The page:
The Mersey Rivers Trust works in partnership with local authorities, government agencies, private companies and other charities to improve the River Mersey and its tributaries for people and wildlife. Residents can join in and help to look after their local river or stream by checking the plumbing connections in their home.

Correct connections

Most houses built after 1920 have a separate sewage system; one set of pipes takes rainwater that falls on a roof or in a garden directly to a local stream or river. A different set of pipes takes dirty water, from kitchens and bathrooms, to a sewage treatment works.

Correctly Connected House with a Separate Sewage System

A correctly connected house with a separate sewage system.

Check your plumbing

If your household plumbing is not properly connected dirty water could flow directly into your local river or stream. This is called a misconnection.

Misconnections can cause water pollution and happen when houses are built, when they are extended or when new household appliances are plumbed in.

A dirty water pipe is usually large and often has an air vent on the top, as shown in brown in the diagram below. The diagram also shows pipes from a bathroom and a domestic appliance correctly connected to the dirty water pipe.

Correct Connections to a dirty water pipe

Correct connections to a dirty water pipe.

Meanwhile, the diagram below shows two misconnections in red. Pipes, shown in blue, connected to a roof carry rainwater directly to a local river or stream. Pipes carrying dirty water, from a bathroom or a domestic appliance, should not connect to this pipe or to a rainwater drain.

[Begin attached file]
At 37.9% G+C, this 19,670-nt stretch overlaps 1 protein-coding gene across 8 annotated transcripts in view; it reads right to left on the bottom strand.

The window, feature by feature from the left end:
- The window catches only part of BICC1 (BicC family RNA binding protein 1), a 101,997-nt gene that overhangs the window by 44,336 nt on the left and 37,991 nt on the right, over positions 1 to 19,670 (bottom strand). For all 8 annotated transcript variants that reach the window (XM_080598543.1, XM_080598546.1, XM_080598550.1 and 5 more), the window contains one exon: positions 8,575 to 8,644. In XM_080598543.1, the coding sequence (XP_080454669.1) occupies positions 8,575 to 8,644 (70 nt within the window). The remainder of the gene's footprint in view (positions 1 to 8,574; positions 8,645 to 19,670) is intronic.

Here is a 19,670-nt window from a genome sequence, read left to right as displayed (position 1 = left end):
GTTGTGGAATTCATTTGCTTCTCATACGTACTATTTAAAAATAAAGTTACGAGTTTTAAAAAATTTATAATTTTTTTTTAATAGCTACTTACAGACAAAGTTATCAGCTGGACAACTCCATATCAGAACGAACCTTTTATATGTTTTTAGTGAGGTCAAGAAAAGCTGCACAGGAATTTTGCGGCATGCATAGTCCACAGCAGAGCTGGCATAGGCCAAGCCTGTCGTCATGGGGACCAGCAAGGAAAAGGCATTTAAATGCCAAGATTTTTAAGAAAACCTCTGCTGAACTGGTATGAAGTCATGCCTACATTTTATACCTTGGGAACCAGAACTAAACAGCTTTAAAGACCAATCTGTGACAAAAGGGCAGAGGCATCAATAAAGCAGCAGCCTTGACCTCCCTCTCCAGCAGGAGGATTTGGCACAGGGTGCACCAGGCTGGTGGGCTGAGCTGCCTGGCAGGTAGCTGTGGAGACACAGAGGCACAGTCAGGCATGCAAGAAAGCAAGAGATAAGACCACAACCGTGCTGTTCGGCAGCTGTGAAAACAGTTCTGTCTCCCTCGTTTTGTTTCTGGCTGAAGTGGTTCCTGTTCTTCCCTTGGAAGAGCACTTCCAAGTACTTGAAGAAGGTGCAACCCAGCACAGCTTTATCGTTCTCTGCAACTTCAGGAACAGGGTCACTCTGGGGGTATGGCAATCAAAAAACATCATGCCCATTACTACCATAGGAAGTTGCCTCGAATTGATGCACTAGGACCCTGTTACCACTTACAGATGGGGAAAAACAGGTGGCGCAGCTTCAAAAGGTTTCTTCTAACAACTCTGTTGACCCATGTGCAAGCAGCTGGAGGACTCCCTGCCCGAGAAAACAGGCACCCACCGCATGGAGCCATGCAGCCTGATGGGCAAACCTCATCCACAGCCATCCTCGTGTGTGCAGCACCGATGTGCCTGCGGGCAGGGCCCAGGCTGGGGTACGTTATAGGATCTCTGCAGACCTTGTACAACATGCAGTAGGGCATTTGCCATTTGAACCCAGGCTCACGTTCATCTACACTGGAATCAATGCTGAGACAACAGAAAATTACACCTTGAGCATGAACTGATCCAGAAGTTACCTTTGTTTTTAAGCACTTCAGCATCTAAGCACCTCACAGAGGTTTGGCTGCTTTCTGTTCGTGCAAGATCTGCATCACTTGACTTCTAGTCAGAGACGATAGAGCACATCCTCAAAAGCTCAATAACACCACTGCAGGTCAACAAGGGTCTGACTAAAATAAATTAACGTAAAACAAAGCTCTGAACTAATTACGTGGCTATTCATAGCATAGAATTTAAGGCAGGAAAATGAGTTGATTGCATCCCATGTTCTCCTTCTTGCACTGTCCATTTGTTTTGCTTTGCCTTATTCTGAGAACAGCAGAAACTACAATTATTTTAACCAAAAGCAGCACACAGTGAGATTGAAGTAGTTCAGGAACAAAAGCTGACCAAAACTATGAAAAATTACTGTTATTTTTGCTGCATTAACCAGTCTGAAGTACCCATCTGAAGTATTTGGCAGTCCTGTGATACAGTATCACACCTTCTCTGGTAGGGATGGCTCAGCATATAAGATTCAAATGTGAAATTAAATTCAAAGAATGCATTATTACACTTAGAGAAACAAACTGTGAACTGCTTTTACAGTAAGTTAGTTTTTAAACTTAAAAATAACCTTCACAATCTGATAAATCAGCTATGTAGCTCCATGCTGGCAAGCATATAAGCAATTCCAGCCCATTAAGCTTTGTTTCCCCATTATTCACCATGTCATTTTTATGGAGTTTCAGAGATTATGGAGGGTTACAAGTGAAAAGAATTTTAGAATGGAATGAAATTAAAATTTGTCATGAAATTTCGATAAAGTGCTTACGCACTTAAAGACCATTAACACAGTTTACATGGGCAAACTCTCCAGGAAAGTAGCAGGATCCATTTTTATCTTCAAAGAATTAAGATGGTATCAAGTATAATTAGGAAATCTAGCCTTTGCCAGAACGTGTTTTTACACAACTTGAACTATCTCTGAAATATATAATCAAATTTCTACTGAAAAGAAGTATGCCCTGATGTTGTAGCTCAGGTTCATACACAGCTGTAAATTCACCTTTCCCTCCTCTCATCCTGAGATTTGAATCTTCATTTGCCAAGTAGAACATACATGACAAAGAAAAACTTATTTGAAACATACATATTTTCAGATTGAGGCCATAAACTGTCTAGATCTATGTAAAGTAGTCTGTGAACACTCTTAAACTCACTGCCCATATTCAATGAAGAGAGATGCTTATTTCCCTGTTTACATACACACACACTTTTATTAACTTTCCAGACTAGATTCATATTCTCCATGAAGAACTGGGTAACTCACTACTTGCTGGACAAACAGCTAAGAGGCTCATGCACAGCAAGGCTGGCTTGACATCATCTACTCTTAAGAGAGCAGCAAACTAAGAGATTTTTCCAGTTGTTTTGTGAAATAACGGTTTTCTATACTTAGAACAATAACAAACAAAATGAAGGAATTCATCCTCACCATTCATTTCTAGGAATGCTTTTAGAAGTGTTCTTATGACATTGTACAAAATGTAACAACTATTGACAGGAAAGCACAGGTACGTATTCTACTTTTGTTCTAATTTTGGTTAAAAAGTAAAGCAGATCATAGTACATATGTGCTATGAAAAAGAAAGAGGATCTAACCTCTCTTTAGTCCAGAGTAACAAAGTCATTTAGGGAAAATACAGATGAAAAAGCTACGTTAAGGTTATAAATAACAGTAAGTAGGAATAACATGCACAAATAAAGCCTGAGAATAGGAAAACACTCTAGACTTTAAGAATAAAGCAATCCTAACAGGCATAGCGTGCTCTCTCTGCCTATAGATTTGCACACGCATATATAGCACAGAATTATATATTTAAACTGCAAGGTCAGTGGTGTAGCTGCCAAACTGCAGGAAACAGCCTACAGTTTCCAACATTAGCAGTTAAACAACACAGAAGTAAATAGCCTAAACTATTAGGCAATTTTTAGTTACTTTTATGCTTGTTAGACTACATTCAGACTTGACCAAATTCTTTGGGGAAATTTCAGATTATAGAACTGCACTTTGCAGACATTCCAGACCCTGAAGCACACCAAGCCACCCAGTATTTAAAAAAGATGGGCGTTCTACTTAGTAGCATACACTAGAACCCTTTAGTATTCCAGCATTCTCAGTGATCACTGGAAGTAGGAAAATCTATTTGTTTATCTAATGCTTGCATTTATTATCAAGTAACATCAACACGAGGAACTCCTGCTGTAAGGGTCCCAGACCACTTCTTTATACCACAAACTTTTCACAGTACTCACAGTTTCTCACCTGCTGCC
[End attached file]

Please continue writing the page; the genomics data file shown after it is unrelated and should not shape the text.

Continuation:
Dirty water pipes incorrectly connected to a rainwater pipe and drain.

Dirty water pipes incorrectly connected to a rainwater pipe and drain.

If your house was built after 1920 please check your plumbing connections using the Trust’s handy leaflet.

Further information is available from the national Connect Right campaign at A trusted local plumber will be able to help you fix the misconnection. More information about plumbers in your area is available from Water Safe

If you see a serious water pollution incident please report it on the Environment Agency’s hotline on 0800 80 70 60.

Facts and figures about misconnections:

  • It is estimated that 500,000 properties in the UK have one or more misconnections.
  • 15% of our rivers are failing water quality standards due to misconnections or sewer related pollution. This problem is especially significant in urban areas such as Greater Manchester.
  • The most common cause of a domestic misconnection is an incorrectly connected washing machine. This type of misconnection accounts for approx. 35% of all domestic misconnections. 

If you live in the Cheadle Hulme area of Stockport and think you have spotted a misconnection as part of the Easter Hunt please email the Trust at  This email address is being protected from spambots. You need JavaScript enabled to view it. or call 0161 443 0886. Trust staff will be able to check whether you live in an area with a separate sewage system and offer further advice.